How to make a fruit tree graft fruit

Asked January 29, 2019, 8:13 PM EST

I grafted some scions from my prized pear tree to the trunk of an old Bartlett where the crown is rotting out. Seven out of eleven grafts "took". The next year, in the spring, there were flowers on the grafts. Since the grafts were still new and weak, it did not appear they could bear the weight of a heavy pear. I trimmed back the grafts and did not let them have fruit the first year. Since then, the grafts have all become stout and the graft point has healed...but have not seen a flower in two years. Have I ruined the grafts somehow? How does one prompt flowering? Comments please.

Multnomah County Oregon fruit trees grafting fruit trees

5 Responses

Thanks for your question. I am not understanding why you trimmed back grafts which had flowers. That was your best hope for fruit. Are you able to send pictures of what is left of the scions (that you describe as ‘stout’?) Flowers bloom from specific plant tissue, and it would be helpful to see what the resulting tissue looks like. Thanks!

Please see attached pictures. From what I can see the scions are now 5 years old. When I cut the brand new scions back because they were weak and could not support fruit, I cut them back to where there were still two "buds" on the stem from the original scion. In the picture that shows the whole tree, the subject scions are on the mid-trunk on the left side.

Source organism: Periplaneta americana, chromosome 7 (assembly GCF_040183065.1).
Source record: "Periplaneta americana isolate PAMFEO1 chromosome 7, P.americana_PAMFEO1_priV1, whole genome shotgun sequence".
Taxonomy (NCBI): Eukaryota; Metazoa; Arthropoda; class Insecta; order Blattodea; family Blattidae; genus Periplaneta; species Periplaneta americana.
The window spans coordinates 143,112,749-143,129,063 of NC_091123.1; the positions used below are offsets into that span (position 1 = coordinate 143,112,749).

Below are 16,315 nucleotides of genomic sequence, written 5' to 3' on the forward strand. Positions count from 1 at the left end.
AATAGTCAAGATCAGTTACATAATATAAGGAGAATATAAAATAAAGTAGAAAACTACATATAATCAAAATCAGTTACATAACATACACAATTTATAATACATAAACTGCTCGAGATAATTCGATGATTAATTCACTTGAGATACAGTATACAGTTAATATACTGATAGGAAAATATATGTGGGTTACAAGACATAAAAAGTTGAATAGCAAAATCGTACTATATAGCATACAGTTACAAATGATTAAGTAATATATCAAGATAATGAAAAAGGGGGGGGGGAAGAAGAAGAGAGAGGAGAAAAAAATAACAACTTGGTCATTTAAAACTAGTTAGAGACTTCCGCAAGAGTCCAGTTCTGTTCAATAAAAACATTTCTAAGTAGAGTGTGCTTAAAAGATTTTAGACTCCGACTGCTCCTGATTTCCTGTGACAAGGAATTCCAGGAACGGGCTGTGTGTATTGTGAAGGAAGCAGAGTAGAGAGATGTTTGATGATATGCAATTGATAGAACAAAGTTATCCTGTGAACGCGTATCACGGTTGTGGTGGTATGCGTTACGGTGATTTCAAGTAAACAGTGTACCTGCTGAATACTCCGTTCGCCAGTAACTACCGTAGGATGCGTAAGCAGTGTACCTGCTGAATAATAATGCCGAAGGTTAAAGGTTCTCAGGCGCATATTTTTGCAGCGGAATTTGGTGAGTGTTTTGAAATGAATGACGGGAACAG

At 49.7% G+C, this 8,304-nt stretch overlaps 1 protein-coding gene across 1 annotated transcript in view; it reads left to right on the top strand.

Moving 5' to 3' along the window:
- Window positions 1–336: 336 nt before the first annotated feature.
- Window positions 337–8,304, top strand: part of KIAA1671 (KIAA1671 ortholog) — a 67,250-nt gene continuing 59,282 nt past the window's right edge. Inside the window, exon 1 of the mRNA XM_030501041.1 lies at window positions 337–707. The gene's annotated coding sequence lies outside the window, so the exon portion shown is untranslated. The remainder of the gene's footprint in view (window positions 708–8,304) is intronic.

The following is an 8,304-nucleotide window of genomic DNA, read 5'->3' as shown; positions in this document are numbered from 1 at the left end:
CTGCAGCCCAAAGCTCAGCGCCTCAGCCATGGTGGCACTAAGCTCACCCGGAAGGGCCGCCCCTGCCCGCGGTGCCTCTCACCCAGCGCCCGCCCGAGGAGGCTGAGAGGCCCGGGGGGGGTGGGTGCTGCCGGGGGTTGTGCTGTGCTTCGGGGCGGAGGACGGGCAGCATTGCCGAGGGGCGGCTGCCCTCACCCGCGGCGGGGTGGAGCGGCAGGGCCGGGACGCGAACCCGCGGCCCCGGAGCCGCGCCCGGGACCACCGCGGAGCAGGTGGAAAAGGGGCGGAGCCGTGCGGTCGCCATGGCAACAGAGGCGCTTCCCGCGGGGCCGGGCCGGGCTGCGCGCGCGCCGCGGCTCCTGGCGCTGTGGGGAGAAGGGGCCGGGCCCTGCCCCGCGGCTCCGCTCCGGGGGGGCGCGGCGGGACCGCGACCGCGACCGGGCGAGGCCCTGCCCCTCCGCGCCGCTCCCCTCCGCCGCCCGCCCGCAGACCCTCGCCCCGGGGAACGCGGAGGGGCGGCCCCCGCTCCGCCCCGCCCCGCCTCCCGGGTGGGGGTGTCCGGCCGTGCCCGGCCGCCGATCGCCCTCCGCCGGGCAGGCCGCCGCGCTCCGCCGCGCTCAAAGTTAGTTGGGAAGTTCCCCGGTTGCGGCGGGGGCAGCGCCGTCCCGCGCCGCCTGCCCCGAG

Thanks for the photos. They look healthy, and, as you said, are budding. It does appear that you have a few water sprouts, which you won't be able to tell whether they are fruiting until later in the year. (Here is information about plant part identification, and pruning techniques: https://catalog.extension.oregonstate.edu/pnw400/html) I can't detect any crossed limbs, and you have the canopy opened up so foliage will get adequate sunlight.

There is no way to prompt flowering. It is a combination of warmth, adequate water and nutrients, and hormones. I think you just need to give it some time. Good luck!

Here is a picture of the tree today (attached). Note the grafts are on the trunk to the lower left and the ungrafted flowering branches to the upper right. The grafts just seem to be all leaves, no flowers. As previously stated, I grafted in the fall of like 2014 and in the spring of 2015, the grafts had lots of blossoms. I was worried the grafts would just break off from heavy fruit, so I trimmed them back...they have never shown blossoms again. What's the deal?

I suspect you pruned too severely, and removed the buds from the grafts. Supporting the limb might have solved the problem, and kept the buds.